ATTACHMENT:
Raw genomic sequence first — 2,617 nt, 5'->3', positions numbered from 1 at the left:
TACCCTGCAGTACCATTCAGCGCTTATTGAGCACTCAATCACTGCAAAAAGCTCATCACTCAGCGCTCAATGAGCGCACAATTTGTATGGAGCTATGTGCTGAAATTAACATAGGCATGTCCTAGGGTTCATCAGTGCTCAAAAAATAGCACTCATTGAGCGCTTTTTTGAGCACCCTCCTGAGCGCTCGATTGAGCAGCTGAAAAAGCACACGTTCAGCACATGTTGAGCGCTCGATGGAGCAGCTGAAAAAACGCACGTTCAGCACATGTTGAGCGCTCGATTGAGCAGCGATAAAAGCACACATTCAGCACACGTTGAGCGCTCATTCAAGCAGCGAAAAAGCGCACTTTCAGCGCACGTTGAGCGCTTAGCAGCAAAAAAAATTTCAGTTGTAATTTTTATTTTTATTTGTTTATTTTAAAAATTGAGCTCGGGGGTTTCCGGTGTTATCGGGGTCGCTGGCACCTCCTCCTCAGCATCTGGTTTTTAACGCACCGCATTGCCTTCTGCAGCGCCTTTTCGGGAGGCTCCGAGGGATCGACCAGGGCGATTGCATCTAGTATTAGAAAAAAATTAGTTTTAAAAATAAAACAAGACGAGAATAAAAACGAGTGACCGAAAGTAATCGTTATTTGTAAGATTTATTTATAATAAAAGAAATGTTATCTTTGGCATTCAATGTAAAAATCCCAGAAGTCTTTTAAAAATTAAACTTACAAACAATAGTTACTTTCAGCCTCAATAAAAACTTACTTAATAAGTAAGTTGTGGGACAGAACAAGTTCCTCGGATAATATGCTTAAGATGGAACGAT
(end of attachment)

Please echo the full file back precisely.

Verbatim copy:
Raw genomic sequence first — 2,617 nt, 5'->3', positions numbered from 1 at the left:
TACCCTGCAGTACCATTCAGCGCTTATTGAGCACTCAATCACTGCAAAAAGCTCATCACTCAGCGCTCAATGAGCGCACAATTTGTATGGAGCTATGTGCTGAAATTAACATAGGCATGTCCTAGGGTTCATCAGTGCTCAAAAAATAGCACTCATTGAGCGCTTTTTTGAGCACCCTCCTGAGCGCTCGATTGAGCAGCTGAAAAAGCACACGTTCAGCACATGTTGAGCGCTCGATGGAGCAGCTGAAAAAACGCACGTTCAGCACATGTTGAGCGCTCGATTGAGCAGCGATAAAAGCACACATTCAGCACACGTTGAGCGCTCATTCAAGCAGCGAAAAAGCGCACTTTCAGCGCACGTTGAGCGCTTAGCAGCAAAAAAAATTTCAGTTGTAATTTTTATTTTTATTTGTTTATTTTAAAAATTGAGCTCGGGGGTTTCCGGTGTTATCGGGGTCGCTGGCACCTCCTCCTCAGCATCTGGTTTTTAACGCACCGCATTGCCTTCTGCAGCGCCTTTTCGGGAGGCTCCGAGGGATCGACCAGGGCGATTGCATCTAGTATTAGAAAAAAATTAGTTTTAAAAATAAAACAAGACGAGAATAAAAACGAGTGACCGAAAGTAATCGTTATTTGTAAGATTTATTTATAATAAAAGAAATGTTATCTTTGGCATTCAATGTAAAAATCCCAGAAGTCTTTTAAAAATTAAACTTACAAACAATAGTTACTTTCAGCCTCAATAAAAACTTACTTAATAAGTAAGTTGTGGGACAGAACAAGTTCCTCGGATAATATGCTTAAGATGGAACGAT